Slightly charred vinyl flowers on sand and rubber tires abandoned in the heat of the summer and splashed over by salty sea water. If you were lucky, it would cling to your clothes the way ozone does after coming in after a brisk walk in the chilly air. There’s a wind blowing and it brings forth the scent of desert flowers (is it broom ?) and perhaps even beach lilies, mingled with grassy shrubs and metal frames that were left behind and are now blooming with deep-red rust.
Dune is not often discussed or mentioned among pefumistas. I can’t think of a single person I know that loves or wears this scent. And it’s one of those cerebral, and slightly moody scents, which I was never able to connect with, but always admired for its role in the history of contemporary perfumery.
Launched in 1991, Dune has impact beyond what meets the surface. It was one of (if not the first) modern perfume to disregard the “pyramid” structure of beginning, middle and end (also known as head/top, heart/middle and foundation/base). Instead, it takes a completely linear path that fades into the horizon like a curved mass of sand.
Jean-Louis Sieuzac, Nejla Bsiri-Barbir and Dominique Ropion created Dune in 1992, and in 1993 it won FiFi awards. It is a scent that had an immense impact on perfume culture throughout the 90’s, though not too many are aware of that ozone/marine scent. If l’Eau d’Issey and Cool Water began the trend of transferring aquatics from the pool to the bottle (Aquatic/Watery Florals and Fougeres); Dune was more about the open space near the seashore, and explored the concept of “ozone” or the scent that is in the air around the ocean. It was well ahead of its time, and as it turned out - it is the father of all the "mineral" or "salty" scents that are slowly but surely gaining momentum in the new millennium.
It might have taken a while, but Dune to me is a scent that explores the movement of a vast body such as a sand dune. It comes in as a wave and fades out as one. A year later came another perfume that questioned the authority of the pyramid structure: Angel, with its linear, homogenous yet aggressive personality. But while Angel took the spirit of the 80’s and amplified it ten fold to push strong-minded fragrances to the next generation; Dune was all about refinement and subtlety, and inspired other perfumes with similar character.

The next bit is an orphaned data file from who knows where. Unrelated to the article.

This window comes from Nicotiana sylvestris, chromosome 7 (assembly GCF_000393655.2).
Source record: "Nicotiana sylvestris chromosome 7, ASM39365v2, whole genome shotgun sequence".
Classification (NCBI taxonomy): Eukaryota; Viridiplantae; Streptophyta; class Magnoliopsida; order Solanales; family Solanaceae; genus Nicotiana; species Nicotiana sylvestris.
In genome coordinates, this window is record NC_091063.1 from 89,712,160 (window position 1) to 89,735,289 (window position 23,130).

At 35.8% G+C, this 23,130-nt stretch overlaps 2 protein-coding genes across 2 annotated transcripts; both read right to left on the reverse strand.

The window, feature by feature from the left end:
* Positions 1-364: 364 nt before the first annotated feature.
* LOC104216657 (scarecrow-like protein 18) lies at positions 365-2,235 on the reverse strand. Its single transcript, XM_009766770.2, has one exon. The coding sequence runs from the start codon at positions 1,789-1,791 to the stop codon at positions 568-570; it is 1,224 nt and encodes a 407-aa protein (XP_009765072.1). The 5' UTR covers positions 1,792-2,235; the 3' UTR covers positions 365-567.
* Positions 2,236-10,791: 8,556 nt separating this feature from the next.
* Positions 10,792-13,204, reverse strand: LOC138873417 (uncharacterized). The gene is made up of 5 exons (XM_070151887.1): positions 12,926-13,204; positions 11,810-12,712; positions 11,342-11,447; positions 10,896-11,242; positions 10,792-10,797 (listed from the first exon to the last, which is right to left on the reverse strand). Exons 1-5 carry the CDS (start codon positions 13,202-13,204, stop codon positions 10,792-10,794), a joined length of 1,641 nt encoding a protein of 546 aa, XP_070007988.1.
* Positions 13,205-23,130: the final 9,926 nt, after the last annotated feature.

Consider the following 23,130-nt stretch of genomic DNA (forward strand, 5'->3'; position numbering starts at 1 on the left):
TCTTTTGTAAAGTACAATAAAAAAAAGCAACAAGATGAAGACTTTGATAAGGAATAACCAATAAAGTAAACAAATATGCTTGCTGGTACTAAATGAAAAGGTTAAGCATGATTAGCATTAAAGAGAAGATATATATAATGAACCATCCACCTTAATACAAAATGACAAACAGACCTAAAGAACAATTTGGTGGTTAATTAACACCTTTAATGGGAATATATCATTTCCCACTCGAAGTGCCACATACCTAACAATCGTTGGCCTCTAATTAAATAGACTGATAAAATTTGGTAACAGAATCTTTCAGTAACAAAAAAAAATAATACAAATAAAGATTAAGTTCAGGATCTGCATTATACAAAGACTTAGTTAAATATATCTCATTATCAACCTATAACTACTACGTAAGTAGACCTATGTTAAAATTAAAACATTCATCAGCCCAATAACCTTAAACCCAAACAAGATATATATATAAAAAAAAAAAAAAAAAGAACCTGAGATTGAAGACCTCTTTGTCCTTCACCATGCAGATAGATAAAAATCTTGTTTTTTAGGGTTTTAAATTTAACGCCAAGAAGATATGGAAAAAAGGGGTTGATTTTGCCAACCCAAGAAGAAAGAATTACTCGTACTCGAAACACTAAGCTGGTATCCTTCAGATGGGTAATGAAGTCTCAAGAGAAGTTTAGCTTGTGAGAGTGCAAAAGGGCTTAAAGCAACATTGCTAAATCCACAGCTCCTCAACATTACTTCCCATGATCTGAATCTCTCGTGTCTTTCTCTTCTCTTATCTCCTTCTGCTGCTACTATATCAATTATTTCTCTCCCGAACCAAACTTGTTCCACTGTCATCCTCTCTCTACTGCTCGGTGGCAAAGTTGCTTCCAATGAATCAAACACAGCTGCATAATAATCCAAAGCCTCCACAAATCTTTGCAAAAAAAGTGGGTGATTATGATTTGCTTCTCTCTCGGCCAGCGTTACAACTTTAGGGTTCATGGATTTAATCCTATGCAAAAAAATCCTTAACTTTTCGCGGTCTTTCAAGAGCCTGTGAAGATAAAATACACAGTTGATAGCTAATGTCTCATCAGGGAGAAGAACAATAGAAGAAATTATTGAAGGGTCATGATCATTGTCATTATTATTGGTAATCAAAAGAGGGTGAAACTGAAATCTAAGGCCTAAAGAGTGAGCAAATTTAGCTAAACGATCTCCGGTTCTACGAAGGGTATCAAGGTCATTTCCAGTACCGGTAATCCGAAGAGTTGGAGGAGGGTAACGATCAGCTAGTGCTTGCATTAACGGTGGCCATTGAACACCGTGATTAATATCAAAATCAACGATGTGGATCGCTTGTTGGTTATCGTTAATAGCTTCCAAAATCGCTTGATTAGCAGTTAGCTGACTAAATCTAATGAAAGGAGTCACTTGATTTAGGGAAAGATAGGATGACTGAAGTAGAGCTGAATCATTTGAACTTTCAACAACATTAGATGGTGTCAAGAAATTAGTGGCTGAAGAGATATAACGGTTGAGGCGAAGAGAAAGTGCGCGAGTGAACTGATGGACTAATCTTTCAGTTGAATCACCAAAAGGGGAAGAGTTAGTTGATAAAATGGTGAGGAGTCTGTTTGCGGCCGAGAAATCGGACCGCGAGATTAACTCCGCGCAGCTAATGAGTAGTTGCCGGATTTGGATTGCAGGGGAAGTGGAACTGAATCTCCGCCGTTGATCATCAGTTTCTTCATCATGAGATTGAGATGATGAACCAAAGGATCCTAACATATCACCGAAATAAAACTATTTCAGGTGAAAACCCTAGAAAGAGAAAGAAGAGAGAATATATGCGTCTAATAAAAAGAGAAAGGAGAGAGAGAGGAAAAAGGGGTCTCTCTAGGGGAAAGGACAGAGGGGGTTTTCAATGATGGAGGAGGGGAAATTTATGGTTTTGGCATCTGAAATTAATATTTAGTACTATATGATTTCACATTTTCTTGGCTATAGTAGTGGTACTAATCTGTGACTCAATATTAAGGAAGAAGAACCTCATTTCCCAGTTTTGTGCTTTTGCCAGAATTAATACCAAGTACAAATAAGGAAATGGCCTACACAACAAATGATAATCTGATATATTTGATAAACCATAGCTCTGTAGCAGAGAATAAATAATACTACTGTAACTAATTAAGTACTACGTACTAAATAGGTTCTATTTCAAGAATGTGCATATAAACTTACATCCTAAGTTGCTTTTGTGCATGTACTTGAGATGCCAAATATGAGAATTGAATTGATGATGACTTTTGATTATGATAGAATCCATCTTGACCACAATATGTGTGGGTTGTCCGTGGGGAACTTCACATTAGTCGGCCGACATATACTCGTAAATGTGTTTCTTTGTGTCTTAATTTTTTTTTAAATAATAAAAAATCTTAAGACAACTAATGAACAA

In its time, Dune resembled no other scent - so much so, that it took me literally years to be able to wrap my head around it. It was so cerebral and I had difficult time connecting to it, “reading” it. It did not really “speak” to me with its very unnatural, sci-fi personality and abstract raw materials… In the meantime, Dune has influenced many similar scents – linear, woodsy and warm yet clean and cerebral: Tocade (1994), which is about as linear as any scent could ever get; Allure (1996), which supposedly has the “faceted” structure, but if you look at it closely feels and smells very much like a copycat of Dune (even the “facets” which are just different aspects of this one linear processions – are dominated by the same notes: Mandarin, Vetiver, Vanilla, with the white flowers being the only visible variant); and lastly – the salty ambergris-centred Eau de Mervelleis (2004), Bois d’Orage (2007), Dans tes Bras (2008) and Terre Hermès (2009).
So now after exploring these scents and observing its influence, coming back to Dune seems on one had to finally make sense; but in the other hand – lost a bit of its novelty for me.
Dune by default fits in my gestalt with the Frank Herbert’s sci-fi novel bearing the same name. And just like that novel, which walks between modern mythology and political commentary – Dune questioned our paradigm of how perfume should behave, and at the same time has become such an iconic perfume on several levels: the choice of raw materials (and the inclusion of helionial to create very realistic ocean-side nuances), the linear structure linear as linear could be – as and far as I know the first of its kind (followed only a year later by another modern icon – Angel).
Even the bottle is brilliant – reflecting the curvature of the dunes, their pale golden and glowing colour, at the same time flowing yet set in its own ways – just like the jus within it.
Dune is singular, unusual and very out of the way from my comfort zone or natural leaning. Although it is, as mentioned and emphasized earlier about 10 times, a linear scent – there is a certain progression, and in the beginning you would smell pale, transparent hit of green abstract notes, which are mingled with mandarin and resemble citrus leaves (only cleaner and not in the least eau-de-cologne like). Fairly quickly these just fade to become part of the greater picture – abstract flowers, sand and mineral notes mingled with salty air (yet not in the least algae-like) and revealing slowly an undercurrent of vetiver, amber, musky woods and vanilla. And it also lasts and lasts and lasts – easily for 10 or 12 hours; though not in a menacing or overpowering way. It’s just present.
And if you really "need" to see more specific notes of succession of Dune's aspects, you might like this part (the flowers are very unoticeable though, in my humble opinion):
Fresh & Airy – Broom, Wallflower, Bergamot, Mandarin
Flowery – Lily, Peony, Jasmine, Rose
Rich & Velvety – Amber, Lichen, Musk, Sandalwood, Vanilla